It is I think the tie up between health, social services, welfare benefits and employment law that needs to change, but from the perspective of the person with the disability/chronic condition otherwise it’ll just get worse.

    Bendy Girl

  3. Paranoid Pupil Says:

    Hi MedicGirl,

    I am totally with you on the whole thing about usage of the NHS – people need to learn to use it more effectively. If we are very mildly ill we have no business cluttering up the waiting room as these days there are plenty of non-prescription medications available, and one can ask the pharmacist’s advice on what is best for your headache/sore throat/congestion/aches etc.

    The doctor’s surgery is, yes, for ill people! I think that my local surgery has it about right. They do not allow appointments to be made other than on the day. This is not terribly convenient, but it sorts the wheat from the chaff – if you are ill enough, and you can’t take the day off work, then turn up at 8am and wait outside the surgery. You will be first in line and when the surgery opens at 9am you will get the first appointment, so should be on your way to work by 9:15. You probably end up being an hour late for work, which seems reasonable to me if you are indeed ill. It also means that if you are ill enough to take the day off then you are pretty much guaranteed to get an appointment THAT DAY, which seems like a good service to me.

    I accept that this kind of system may work less well for those who have restricted mobility, but I suspect that alternative arrangements need to be made for such people.

    Anyway, I think that the system in my local surgery works really well and could be a model for other practices. When I go in my GP always has all my records open on the screen and has taken 2 minutes to remind himself of my history so that he can bear it in mind when he is listening to my symptoms (I have a rather complicated list of chronic rheumatic conditions and am on tonnes of medication so without bearing history in mind he could make some howlers!). It is way better than consultations I had with specialists when I went private briefly. System falls down when it comes to appointments with specialists on NHS – have to wait 3 months for anything “non-urgent”.

    BendyGirl – your experience sounds familiar to me re living with a chronic condition. Poor you. Re medications have you tried the Boots prescriptions service? They can get your repeat prescriptions from your GP and you just need to come pick them up – saves loads of time. I need to pick up a whole bucket load of meds every few weeks, as GP won’t prescribe huge amounts as he wants to monitor my bloods etc (he is v conscientious) which is great but I was taking half a day off sometimes just to get things processed.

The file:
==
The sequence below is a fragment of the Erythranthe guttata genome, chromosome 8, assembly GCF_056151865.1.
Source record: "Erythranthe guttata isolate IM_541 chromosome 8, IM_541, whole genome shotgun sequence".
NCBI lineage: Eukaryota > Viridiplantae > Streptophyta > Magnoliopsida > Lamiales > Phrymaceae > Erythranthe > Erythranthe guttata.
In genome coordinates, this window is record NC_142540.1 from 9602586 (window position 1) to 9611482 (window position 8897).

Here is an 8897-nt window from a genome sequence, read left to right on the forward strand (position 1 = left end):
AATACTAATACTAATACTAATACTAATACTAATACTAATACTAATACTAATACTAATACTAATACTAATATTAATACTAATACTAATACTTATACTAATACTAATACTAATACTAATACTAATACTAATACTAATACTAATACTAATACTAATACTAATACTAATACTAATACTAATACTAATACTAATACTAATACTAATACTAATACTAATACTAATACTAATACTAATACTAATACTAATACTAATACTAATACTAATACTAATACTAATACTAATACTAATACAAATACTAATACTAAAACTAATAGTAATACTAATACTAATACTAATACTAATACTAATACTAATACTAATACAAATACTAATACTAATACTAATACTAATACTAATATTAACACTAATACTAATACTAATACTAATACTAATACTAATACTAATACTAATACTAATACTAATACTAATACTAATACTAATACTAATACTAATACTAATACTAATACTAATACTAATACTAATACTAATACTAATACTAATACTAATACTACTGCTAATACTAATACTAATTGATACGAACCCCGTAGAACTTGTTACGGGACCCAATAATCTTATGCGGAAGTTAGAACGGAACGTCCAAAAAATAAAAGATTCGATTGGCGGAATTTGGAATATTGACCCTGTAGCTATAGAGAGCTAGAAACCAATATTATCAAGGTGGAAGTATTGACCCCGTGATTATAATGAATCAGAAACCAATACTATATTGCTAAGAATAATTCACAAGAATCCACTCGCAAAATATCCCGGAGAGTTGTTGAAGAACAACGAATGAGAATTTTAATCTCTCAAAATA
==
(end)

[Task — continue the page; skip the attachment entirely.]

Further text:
4. no one Says:


    you are happy, great for you

    boots prescriptions service only works when your surgery can be trusted to get a repeat prescription correct most of the time, many cannot

    your preferred appointments system does not work for everyone, folk who are constantly travelling need to be able to book a slot next week, they may well only be in town one day next week – thats not so unusual in the current world of work

    and you underestimate the number of times someone with a condition such as being diabetic needs to see a doc (depends on complexity of case obviously), especially as more management by GPs is being pushed rather than by consultants, these people are not “ill” in the immediate sense you have in mind, and they sure as anything should not be wasting hours all the time queuing to see a GP, but lack of good access will lead to them dying early and going blind etc

    so in summary you are in la la land

  5. Bendygirl Says:

    Paranoid pupil, thanks for your suggestion, but as no one says, the problems I’m having with prescriptions are actually with using Boots collection service. The issue is always at the GP practice, they either forget items, lose them, don’t get done because CD’s have to be done seperately etc and it takes hours. I’m lucky to have an excellent GP as well.
    I think the system you describe at your local surgery for queuing outside for an hour to wait sounds horrific and for people like myself with mobility issues absolutely impossible. I suspect if that were to happen more often the practices would be sued by someone under the Disability Discrimination Act before too long and quite rightly so when so many practices like my own offer both a majority of appointments that have to be booked at the start of each session, so either 8.30 or 1330 and a handful or pre bookable appointments for each day.
    The easiest example to give is that I had to see my GP this week for a skin problem, I’m not ill in anyway but it was something that had to be seen by a doctor, I’d already self treated with OTC and had caused more harm than good. This is the kind of thing that people with chronic conditions see GP’s for every day, complications of the condition or flare ups, nothing to do with acute illness.
    Bendy Girl